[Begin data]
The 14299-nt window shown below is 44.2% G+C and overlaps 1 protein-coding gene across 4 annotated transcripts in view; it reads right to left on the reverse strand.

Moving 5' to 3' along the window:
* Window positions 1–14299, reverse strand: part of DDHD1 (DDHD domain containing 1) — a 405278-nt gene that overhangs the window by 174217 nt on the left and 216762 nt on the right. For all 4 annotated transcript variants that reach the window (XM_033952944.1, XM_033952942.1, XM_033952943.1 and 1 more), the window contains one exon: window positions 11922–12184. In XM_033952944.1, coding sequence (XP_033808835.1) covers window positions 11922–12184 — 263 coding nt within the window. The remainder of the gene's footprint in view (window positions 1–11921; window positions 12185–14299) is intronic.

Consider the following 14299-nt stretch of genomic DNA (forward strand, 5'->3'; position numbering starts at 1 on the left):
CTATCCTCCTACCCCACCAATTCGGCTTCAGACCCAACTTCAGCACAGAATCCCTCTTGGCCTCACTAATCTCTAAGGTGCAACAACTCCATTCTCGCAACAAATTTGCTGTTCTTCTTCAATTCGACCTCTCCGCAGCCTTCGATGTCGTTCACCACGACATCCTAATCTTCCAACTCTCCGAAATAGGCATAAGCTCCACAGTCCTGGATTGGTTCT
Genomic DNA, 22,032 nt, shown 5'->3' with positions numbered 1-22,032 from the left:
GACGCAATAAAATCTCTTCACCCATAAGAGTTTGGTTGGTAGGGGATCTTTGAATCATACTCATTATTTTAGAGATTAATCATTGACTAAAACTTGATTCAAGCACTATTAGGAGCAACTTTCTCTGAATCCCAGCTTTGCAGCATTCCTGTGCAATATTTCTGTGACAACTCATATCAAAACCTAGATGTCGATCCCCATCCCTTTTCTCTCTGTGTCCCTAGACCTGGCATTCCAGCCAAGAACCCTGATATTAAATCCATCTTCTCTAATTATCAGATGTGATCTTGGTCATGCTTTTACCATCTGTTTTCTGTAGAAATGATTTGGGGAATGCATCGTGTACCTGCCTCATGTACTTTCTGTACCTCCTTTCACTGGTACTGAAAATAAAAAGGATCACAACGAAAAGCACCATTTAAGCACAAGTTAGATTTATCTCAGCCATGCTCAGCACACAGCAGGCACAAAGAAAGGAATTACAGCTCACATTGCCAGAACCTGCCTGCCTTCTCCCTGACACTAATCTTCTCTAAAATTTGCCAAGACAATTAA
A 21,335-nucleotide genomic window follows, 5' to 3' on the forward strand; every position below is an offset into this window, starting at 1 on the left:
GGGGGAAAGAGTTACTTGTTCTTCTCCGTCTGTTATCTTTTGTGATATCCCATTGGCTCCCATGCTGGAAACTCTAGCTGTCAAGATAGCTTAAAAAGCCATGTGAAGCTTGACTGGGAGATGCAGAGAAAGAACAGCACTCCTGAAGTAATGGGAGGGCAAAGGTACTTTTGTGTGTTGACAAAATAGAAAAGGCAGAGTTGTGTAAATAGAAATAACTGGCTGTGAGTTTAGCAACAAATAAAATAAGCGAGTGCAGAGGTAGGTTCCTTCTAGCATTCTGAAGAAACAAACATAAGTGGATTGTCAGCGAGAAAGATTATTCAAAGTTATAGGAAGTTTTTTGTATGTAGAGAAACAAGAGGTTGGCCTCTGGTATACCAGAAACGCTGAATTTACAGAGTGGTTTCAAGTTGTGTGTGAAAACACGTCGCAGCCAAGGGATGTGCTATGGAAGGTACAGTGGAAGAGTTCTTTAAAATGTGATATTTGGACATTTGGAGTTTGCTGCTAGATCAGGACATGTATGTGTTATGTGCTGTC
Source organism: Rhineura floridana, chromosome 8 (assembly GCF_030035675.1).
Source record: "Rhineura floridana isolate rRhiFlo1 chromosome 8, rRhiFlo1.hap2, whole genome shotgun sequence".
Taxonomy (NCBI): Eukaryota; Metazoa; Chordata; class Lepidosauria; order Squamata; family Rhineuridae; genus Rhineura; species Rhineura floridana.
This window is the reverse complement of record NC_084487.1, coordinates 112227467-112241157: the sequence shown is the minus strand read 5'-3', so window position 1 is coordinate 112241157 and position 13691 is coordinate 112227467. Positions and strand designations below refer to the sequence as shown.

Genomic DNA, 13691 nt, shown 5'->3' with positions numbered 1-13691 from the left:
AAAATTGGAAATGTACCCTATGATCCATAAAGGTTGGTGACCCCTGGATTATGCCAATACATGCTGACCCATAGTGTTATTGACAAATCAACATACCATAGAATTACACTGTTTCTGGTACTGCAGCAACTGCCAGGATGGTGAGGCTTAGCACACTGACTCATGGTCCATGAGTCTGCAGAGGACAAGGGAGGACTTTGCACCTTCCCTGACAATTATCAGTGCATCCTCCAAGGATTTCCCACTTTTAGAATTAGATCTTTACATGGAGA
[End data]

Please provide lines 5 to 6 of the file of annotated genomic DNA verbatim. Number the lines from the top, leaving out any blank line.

CTATCCTCCTACCCCACCAATTCGGCTTCAGACCCAACTTCAGCACAGAATCCCTCTTGGCCTCACTAATCTCTAAGGTGCAACAACTCCATTCTCGCAACAAATTTGCTGTTCTTCTTCAATTCGACCTCTCCGCAGCCTTCGATGTCGTTCACCACGACATCCTAATCTTCCAACTCTCCGAAATAGGCATAAGCTCCACAGTCCTGGATTGGTTCT
Genomic DNA, 22,032 nt, shown 5'->3' with positions numbered 1-22,032 from the left: